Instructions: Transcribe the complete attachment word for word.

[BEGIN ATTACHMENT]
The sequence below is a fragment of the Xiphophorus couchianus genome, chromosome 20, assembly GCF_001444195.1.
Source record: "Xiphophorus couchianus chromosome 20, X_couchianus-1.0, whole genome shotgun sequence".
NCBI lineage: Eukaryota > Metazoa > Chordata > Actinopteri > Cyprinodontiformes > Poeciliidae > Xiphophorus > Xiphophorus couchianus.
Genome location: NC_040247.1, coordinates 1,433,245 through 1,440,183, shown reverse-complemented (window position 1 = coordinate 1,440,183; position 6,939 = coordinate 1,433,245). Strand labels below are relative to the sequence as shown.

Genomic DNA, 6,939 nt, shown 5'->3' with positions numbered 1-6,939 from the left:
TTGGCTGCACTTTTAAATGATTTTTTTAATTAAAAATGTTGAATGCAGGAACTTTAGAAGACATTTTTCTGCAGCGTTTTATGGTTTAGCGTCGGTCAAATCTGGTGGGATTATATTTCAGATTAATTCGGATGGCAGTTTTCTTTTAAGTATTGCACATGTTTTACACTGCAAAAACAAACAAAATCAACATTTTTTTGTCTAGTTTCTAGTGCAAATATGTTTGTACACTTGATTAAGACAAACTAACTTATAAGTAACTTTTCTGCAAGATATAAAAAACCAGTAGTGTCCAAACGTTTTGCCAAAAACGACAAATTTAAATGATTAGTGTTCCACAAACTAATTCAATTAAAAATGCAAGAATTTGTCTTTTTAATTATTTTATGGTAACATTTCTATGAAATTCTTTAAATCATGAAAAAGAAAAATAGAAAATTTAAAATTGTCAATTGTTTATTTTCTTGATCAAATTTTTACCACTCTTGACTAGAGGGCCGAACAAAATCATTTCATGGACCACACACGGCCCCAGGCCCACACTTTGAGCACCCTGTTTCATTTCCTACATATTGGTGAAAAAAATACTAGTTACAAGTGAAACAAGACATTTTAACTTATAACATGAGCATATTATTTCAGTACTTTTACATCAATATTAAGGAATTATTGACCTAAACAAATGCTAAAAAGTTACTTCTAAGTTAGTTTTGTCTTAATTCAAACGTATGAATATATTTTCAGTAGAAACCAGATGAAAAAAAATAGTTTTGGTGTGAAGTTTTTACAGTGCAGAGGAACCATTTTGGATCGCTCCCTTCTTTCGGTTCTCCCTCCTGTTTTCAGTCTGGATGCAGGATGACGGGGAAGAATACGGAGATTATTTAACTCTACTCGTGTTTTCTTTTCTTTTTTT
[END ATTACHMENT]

The sequence below is a fragment of the Xiphophorus couchianus genome, chromosome 20, assembly GCF_001444195.1.
Source record: "Xiphophorus couchianus chromosome 20, X_couchianus-1.0, whole genome shotgun sequence".
NCBI lineage: Eukaryota > Metazoa > Chordata > Actinopteri > Cyprinodontiformes > Poeciliidae > Xiphophorus > Xiphophorus couchianus.
Genome location: NC_040247.1, coordinates 1,433,245 through 1,440,183, shown reverse-complemented (window position 1 = coordinate 1,440,183; position 6,939 = coordinate 1,433,245). Strand labels below are relative to the sequence as shown.

Genomic DNA, 6,939 nt, shown 5'->3' with positions numbered 1-6,939 from the left:
TTGGCTGCACTTTTAAATGATTTTTTTAATTAAAAATGTTGAATGCAGGAACTTTAGAAGACATTTTTCTGCAGCGTTTTATGGTTTAGCGTCGGTCAAATCTGGTGGGATTATATTTCAGATTAATTCGGATGGCAGTTTTCTTTTAAGTATTGCACATGTTTTACACTGCAAAAACAAACAAAATCAACATTTTTTTGTCTAGTTTCTAGTGCAAATATGTTTGTACACTTGATTAAGACAAACTAACTTATAAGTAACTTTTCTGCAAGATATAAAAAACCAGTAGTGTCCAAACGTTTTGCCAAAAACGACAAATTTAAATGATTAGTGTTCCACAAACTAATTCAATTAAAAATGCAAGAATTTGTCTTTTTAATTATTTTATGGTAACATTTCTATGAAATTCTTTAAATCATGAAAAAGAAAAATAGAAAATTTAAAATTGTCAATTGTTTATTTTCTTGATCAAATTTTTACCACTCTTGACTAGAGGGCCGAACAAAATCATTTCATGGACCACACACGGCCCCAGGCCCACACTTTGAGCACCCTGTTTCATTTCCTACATATTGGTGAAAAAAATACTAGTTACAAGTGAAACAAGACATTTTAACTTATAACATGAGCATATTATTTCAGTACTTTTACATCAATATTAAGGAATTATTGACCTAAACAAATGCTAAAAAGTTACTTCTAAGTTAGTTTTGTCTTAATTCAAACGTATGAATATATTTTCAGTAGAAACCAGATGAAAAAAAATAGTTTTGGTGTGAAGTTTTTACAGTGCAGAGGAACCATTTTGGATCGCTCCCTTCTTTCGGTTCTCCCTCCTGTTTTCAGTCTGGATGCAGGATGACGGGGAAGAATACGGAGATTATTTAACTCTACTCGTGTTTTCTTTTCTTTTTTT